The information requested on proposal forms and project reports is solicited under the authority of the National Science Foundation Act of 1950, as amended. The information on proposal forms will be used in connection with the selection of qualified proposals; project reports submitted by awardees will be used for program evaluation and reporting within the Executive Branch and to Congress. The information requested may be disclosed to qualified reviewers and staff assistants as part of the proposal review process; to applicant institutions/grantees to provide or obtain data regarding the proposal review process, award decisions, or the administration of awards; to government contractors, experts, volunteers and researchers and educators as necessary to complete assigned work; to other government agencies needing information as part of the review process or in order to coordinate programs; and to another Federal agency, court or party in a court or Federal administrative proceeding if the government is a party. Information about Principal Investigators may be added to the Reviewer file and used to select potential candidates to serve as peer reviewers or advisory committee members. See Systems of Records, NSF-50, "Principal Investigator/Proposal File and Associated Records," 63 Federal Register 267 (January 5, 1998), and NSF-51, "Reviewer/Proposal File and Associated Records," 63 Federal Register 268 (January 5, 1998). Submission of the information is voluntary. Failure to provide full and complete information, however, may reduce the possibility of receiving an award.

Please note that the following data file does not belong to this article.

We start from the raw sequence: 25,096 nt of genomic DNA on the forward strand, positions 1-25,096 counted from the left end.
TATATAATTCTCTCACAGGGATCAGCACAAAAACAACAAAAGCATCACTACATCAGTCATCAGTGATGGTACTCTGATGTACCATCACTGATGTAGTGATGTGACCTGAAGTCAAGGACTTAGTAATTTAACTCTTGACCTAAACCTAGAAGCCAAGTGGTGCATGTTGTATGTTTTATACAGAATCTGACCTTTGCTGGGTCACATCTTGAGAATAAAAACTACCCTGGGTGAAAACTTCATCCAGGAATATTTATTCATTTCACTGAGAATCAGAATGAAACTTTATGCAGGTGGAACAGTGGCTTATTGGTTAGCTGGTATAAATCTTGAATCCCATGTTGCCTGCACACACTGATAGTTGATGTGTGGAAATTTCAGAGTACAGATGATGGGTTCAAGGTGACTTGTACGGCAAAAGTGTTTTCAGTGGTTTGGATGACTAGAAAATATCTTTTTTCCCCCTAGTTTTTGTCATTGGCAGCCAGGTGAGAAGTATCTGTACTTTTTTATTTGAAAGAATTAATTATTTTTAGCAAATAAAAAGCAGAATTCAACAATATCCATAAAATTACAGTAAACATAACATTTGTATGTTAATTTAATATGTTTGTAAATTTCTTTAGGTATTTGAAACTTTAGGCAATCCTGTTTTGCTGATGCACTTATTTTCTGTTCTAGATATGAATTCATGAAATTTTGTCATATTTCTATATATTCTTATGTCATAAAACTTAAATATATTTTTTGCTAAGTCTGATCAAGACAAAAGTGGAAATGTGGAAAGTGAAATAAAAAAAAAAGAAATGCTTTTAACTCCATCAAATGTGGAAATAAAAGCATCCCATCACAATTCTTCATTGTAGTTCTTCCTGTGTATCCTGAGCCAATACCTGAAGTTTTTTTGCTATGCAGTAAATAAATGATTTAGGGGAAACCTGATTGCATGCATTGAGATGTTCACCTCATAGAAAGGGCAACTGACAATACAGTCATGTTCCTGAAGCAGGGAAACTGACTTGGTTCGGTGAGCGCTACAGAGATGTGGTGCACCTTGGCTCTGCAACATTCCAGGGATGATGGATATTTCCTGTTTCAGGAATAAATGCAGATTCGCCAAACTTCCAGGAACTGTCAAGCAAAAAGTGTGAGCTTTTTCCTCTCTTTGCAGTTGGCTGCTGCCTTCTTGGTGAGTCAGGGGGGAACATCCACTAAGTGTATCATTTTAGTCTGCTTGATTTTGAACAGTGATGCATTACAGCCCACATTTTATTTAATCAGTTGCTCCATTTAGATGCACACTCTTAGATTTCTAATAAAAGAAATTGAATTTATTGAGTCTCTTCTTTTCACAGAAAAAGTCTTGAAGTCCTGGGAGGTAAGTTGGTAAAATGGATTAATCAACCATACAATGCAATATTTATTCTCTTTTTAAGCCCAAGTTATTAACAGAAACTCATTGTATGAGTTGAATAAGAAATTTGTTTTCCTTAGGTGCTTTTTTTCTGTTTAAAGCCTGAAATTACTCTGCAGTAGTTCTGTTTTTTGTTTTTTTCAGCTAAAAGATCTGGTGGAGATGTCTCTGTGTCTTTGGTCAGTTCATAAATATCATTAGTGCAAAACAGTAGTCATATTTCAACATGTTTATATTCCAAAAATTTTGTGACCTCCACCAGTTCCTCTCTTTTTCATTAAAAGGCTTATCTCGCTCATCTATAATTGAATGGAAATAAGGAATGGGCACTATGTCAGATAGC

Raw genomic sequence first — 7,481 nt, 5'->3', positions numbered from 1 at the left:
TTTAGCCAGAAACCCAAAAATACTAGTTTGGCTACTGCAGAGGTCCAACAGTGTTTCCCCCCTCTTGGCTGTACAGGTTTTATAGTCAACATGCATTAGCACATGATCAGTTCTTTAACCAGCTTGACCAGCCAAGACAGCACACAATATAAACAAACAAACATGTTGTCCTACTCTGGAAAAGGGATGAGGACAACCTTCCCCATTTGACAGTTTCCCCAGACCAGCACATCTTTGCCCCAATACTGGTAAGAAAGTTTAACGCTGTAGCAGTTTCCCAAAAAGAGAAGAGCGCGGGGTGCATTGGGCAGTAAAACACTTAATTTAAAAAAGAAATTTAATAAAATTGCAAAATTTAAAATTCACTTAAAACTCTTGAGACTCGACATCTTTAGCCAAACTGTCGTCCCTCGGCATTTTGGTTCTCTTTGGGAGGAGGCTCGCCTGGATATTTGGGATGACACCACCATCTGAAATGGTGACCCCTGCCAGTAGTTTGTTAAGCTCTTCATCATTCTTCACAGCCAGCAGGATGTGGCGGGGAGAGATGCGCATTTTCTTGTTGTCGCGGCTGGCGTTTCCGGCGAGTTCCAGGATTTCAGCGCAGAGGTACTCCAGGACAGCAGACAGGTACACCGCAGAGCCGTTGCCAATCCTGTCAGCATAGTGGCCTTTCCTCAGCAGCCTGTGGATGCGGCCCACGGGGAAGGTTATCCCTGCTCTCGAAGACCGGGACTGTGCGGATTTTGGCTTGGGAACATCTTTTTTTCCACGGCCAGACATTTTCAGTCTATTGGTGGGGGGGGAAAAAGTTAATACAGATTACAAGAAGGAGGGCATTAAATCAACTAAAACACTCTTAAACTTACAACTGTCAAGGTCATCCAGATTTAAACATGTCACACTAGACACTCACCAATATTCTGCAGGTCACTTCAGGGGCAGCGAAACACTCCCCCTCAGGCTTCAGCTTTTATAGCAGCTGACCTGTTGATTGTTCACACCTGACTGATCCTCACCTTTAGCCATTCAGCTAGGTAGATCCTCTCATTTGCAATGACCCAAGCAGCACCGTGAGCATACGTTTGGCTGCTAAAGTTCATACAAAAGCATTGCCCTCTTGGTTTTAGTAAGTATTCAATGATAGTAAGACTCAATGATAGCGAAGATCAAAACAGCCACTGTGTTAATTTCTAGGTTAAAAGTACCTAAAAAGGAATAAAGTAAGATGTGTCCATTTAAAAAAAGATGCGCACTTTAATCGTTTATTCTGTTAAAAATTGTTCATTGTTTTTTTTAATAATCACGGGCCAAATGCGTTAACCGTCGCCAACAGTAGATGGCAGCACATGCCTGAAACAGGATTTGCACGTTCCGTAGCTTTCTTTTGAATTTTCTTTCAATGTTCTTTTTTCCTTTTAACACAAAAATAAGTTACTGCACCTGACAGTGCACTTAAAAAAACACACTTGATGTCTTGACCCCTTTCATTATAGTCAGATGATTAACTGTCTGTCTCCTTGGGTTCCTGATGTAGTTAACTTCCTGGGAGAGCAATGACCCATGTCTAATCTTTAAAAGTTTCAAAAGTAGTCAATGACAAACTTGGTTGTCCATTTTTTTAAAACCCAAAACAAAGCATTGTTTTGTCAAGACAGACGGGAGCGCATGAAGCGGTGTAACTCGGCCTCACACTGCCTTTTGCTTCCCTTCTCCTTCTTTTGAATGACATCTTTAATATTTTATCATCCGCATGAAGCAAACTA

Pursuant to 5 CFR 1320.5(b), an agency may not conduct or sponsor, and a person is not required to respond to an information collection unless it displays a valid OMB control number. The OMB control number for this collection is 3145-0058. Public reporting burden for this collection of information is estimated to average 120 hours per response, including the time for reviewing instructions. Send comments regarding this burden estimate and any other aspect of this collection of information, including suggestions for reducing this burden, to: Suzanne Plimpton, Reports Clearance Officer, Division of Administrative Services, National Science Foundation, Arlington, VA 22230, or to Office of Information and Regulatory Affairs of OMB, Attention: Desk Officer for National Science Foundation (3145-0058), 725 17th Street, N.W. Room 10235, Washington, D.C. 20503.